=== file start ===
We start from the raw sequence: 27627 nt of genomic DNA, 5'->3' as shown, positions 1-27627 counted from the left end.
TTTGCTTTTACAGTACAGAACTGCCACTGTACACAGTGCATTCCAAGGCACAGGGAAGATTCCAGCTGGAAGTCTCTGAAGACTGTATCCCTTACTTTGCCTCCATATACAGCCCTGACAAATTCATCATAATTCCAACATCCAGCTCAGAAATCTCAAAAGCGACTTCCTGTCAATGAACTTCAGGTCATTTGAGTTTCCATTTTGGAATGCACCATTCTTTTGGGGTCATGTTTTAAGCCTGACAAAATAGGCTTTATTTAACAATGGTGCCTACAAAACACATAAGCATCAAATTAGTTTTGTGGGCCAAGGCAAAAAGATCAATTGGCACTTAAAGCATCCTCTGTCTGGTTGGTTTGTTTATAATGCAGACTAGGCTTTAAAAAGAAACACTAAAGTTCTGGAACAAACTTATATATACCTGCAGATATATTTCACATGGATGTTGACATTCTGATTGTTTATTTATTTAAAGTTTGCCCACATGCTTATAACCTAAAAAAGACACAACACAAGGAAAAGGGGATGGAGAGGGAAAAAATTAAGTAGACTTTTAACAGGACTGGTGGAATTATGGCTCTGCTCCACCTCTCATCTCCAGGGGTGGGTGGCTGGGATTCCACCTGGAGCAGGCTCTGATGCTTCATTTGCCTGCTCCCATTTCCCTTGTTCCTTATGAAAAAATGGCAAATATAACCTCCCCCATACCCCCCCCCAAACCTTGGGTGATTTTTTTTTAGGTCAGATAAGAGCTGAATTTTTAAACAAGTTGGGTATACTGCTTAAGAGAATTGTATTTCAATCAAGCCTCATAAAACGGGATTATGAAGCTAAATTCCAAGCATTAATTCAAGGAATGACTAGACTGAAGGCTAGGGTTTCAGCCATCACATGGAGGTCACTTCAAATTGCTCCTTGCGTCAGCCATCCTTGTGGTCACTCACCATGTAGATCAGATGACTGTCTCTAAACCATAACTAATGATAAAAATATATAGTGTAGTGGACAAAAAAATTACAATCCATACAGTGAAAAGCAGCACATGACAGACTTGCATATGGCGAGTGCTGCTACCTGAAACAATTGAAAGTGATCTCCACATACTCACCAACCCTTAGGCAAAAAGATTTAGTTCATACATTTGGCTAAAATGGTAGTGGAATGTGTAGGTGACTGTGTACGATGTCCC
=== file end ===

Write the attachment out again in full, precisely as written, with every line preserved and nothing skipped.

We start from the raw sequence: 27627 nt of genomic DNA, 5'->3' as shown, positions 1-27627 counted from the left end.
TTTGCTTTTACAGTACAGAACTGCCACTGTACACAGTGCATTCCAAGGCACAGGGAAGATTCCAGCTGGAAGTCTCTGAAGACTGTATCCCTTACTTTGCCTCCATATACAGCCCTGACAAATTCATCATAATTCCAACATCCAGCTCAGAAATCTCAAAAGCGACTTCCTGTCAATGAACTTCAGGTCATTTGAGTTTCCATTTTGGAATGCACCATTCTTTTGGGGTCATGTTTTAAGCCTGACAAAATAGGCTTTATTTAACAATGGTGCCTACAAAACACATAAGCATCAAATTAGTTTTGTGGGCCAAGGCAAAAAGATCAATTGGCACTTAAAGCATCCTCTGTCTGGTTGGTTTGTTTATAATGCAGACTAGGCTTTAAAAAGAAACACTAAAGTTCTGGAACAAACTTATATATACCTGCAGATATATTTCACATGGATGTTGACATTCTGATTGTTTATTTATTTAAAGTTTGCCCACATGCTTATAACCTAAAAAAGACACAACACAAGGAAAAGGGGATGGAGAGGGAAAAAATTAAGTAGACTTTTAACAGGACTGGTGGAATTATGGCTCTGCTCCACCTCTCATCTCCAGGGGTGGGTGGCTGGGATTCCACCTGGAGCAGGCTCTGATGCTTCATTTGCCTGCTCCCATTTCCCTTGTTCCTTATGAAAAAATGGCAAATATAACCTCCCCCATACCCCCCCCCAAACCTTGGGTGATTTTTTTTTAGGTCAGATAAGAGCTGAATTTTTAAACAAGTTGGGTATACTGCTTAAGAGAATTGTATTTCAATCAAGCCTCATAAAACGGGATTATGAAGCTAAATTCCAAGCATTAATTCAAGGAATGACTAGACTGAAGGCTAGGGTTTCAGCCATCACATGGAGGTCACTTCAAATTGCTCCTTGCGTCAGCCATCCTTGTGGTCACTCACCATGTAGATCAGATGACTGTCTCTAAACCATAACTAATGATAAAAATATATAGTGTAGTGGACAAAAAAATTACAATCCATACAGTGAAAAGCAGCACATGACAGACTTGCATATGGCGAGTGCTGCTACCTGAAACAATTGAAAGTGATCTCCACATACTCACCAACCCTTAGGCAAAAAGATTTAGTTCATACATTTGGCTAAAATGGTAGTGGAATGTGTAGGTGACTGTGTACGATGTCCC